Since Rimini is all about the beach, whenever I asked anyone about eating in Rimini, I fully expected to end up at a waterside restaurant as the sun went down. While I did make it to one beachy place, my favorites were further inland.
The neighborhood that I absolutely fell in love with was the Borg. Short for Borgo San Giuliano , the area is just over the canal from the centro storico. What canal you ask? It’s the canal that links the sea, about a kilometer away, to the town proper. At the end of the canal there is a very sheltered harbor that is still used. So the Borg, it turns out, is the little fishing village that grew up around this sheltered inlet.
Reached by a Roman bridge that is one of most magnificent things I’ve ever scene, the small hamlet is made up of brightly colored 2 story buildings. It reminded me a lot of Murano or a toned-down Burano, further up the coast. Evidently Fellini, who was from Rimini, loved this neighborhood. And I can understand why.
The days I was there it was the yearly town festival, and most of the inhabitants had thrown open their ground floor doors and set up tables on the narrow streets to celebrate with friends and family. I was sort of hoping someone would flag me down and take pity on me (which of course would have happened were I in a Fellini film) , but in the end I was very happy to visit these three delicious restaurants over the course of 2 days.
La Marianna was the fish restaurant I’d been hoping to find while in Rimini. No, it wasn’t by the sea, but the incredibly chic and artfully designed ,bright and colorful interiors more than made up for it. The large shaded terrace was full of local families there for Sunday lunch and the interiors still have the charm of the simple rustic place that it has been for about a century. But updated and fresh.
While I was tempted by pasta I decided I needed something more solid after all that gelato. After having looked at everyone’s tables as I walked in, I just followed their lead. My misto di antipasti gratinati was a mix of shell fish – scallops, mussels, clams and razor clams – topped with a sprinkling of seasoned bread crumbs and then run under the broiler. Cooked until just tender they barely needed a squirt of lemon. The basket of warm piadine was the perfect vehicle for scooping up the juices.
My main course was equally rustic and equally fresh: skewers of barely grilled baby squid and shrimp. The breadcrumbs made their appearance again, but this time provided just the right amount of crunch. A bonus? They had about a half dozen very good wines available by the half bottle.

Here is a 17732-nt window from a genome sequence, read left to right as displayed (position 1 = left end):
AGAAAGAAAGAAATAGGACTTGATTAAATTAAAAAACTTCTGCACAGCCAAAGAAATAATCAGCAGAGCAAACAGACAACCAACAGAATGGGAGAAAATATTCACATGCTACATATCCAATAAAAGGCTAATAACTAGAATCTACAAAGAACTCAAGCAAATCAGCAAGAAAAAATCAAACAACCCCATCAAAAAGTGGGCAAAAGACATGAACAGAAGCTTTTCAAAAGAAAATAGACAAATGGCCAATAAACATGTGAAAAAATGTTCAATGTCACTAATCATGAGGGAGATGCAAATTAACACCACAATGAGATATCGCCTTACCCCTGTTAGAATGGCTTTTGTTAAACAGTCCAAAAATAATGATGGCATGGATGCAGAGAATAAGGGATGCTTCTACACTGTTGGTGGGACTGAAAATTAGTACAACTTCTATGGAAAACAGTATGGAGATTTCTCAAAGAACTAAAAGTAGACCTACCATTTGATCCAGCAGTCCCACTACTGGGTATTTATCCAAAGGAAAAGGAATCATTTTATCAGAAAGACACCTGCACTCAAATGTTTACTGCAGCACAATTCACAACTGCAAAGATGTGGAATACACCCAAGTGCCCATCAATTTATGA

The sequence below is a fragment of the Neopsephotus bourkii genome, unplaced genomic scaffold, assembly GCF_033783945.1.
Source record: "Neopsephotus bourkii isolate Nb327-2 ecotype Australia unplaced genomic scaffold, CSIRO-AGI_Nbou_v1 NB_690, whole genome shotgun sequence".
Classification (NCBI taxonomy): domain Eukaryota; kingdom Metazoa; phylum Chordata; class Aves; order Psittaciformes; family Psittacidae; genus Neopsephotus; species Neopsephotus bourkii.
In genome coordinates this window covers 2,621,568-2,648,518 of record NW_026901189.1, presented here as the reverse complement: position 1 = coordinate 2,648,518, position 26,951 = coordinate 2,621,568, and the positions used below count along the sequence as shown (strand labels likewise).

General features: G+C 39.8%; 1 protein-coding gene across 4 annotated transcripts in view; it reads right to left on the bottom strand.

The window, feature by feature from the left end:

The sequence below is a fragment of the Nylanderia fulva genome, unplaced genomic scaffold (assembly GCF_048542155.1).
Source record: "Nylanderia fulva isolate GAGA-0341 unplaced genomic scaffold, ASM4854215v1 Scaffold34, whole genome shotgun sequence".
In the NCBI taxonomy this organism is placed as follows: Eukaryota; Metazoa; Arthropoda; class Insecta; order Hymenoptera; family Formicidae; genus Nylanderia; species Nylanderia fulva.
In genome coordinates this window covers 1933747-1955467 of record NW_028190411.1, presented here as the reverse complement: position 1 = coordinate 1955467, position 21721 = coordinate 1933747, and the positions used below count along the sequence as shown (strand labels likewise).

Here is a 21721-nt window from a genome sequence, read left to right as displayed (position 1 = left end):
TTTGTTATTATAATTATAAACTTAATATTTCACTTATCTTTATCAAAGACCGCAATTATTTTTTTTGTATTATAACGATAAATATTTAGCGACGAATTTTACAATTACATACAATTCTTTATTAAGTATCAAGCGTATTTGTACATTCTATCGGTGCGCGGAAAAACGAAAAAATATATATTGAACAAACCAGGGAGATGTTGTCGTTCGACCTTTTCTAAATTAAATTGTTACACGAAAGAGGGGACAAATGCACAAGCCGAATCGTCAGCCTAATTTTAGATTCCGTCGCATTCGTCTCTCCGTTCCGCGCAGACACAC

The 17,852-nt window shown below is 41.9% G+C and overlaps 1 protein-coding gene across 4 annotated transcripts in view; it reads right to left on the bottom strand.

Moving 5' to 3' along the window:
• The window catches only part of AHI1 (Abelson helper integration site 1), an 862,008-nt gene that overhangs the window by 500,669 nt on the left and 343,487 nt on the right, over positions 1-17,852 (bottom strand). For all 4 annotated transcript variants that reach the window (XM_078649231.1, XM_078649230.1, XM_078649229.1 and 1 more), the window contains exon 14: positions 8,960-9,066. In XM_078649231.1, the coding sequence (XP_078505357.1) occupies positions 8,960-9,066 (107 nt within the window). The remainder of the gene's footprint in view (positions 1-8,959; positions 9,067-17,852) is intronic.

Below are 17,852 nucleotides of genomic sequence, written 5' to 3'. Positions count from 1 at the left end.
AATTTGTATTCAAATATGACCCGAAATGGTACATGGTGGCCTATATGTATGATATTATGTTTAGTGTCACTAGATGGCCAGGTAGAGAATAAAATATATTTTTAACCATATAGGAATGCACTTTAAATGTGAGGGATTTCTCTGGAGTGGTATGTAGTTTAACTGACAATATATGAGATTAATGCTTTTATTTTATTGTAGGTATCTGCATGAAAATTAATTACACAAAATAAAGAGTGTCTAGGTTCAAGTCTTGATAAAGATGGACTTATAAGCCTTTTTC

NUD E CRUD
The next day I headed back the Borg for a quick lunch between cones. I knew I couldn’t leave Rimini without at least one piadina. Piadine are the street food that this area of Italy is known for. A type of flat bread that is cooked on a griddle, the tortilla-like rounds are usually filled with prosciutto and a local creamy cheese, squacquerone. While you can certainly get them at every bar in town, I knew that if I was just going to have one, I wanted it to be special.
Nud e Crud is actually owned by the same folks that own La Marianna and have revived that historical trattoria. They’ve done something similar with Nud e Crud, in that they’ve taken a humble food – the piadina – and given it the respect it deserves. While at the same time creating an incredibly adorable space.
They take the words local and sustainable very seriously, and all of their piadine are made with a local flour and cooked to order (other places, like bars, buy them industrially made and then just reheat them). While I could have gone traditional, and stuck to a filling like local prosciutto and squacquerone, I instead decided to venture into the more exotic side of the menu. My piadina was made with squid ink, and so was a deep, dark black. The filling was plump, pink crayfish, lettuce and tomatoes and just a drizzle of home made spicy mayo. Not traditional at all, but completely local and absolutely delicious. With a craft beer to wash it down of course.
OSTERIA DE BORG
Unfortunately my time in Rimini was too short to actually eat at one other restaurant down the street, Osteria de Borg. If La Marianna is all about fish, the Osteria celebrates meat. Again, the same owners have taken over an already established restaurant and brought it up to date while maintaining the traditional menu and feeling. You won’t find any fish here, but what looked like a mouthwatering selection of home made pasta. The day I visited the outside tables were full of families enjoying huge platters of tagliatelle with ragu, one of their specialities. While meaty dishes like grilled lamb chops and steaks are one of the reasons to go, they also have a wood burning pizza oven that gets going in the evenings.
Via Tiberio 19
Nud e Crud
Via Tiberio 27
Open daily, lunch and dinner.
Osteria de Borg
Via Forzieri 12
The annual Festa de Borg takes place every September, and looked like a lot of fun.
I visited Rimini as a guest of Gelato World Tour, who paid for my hotel and travel.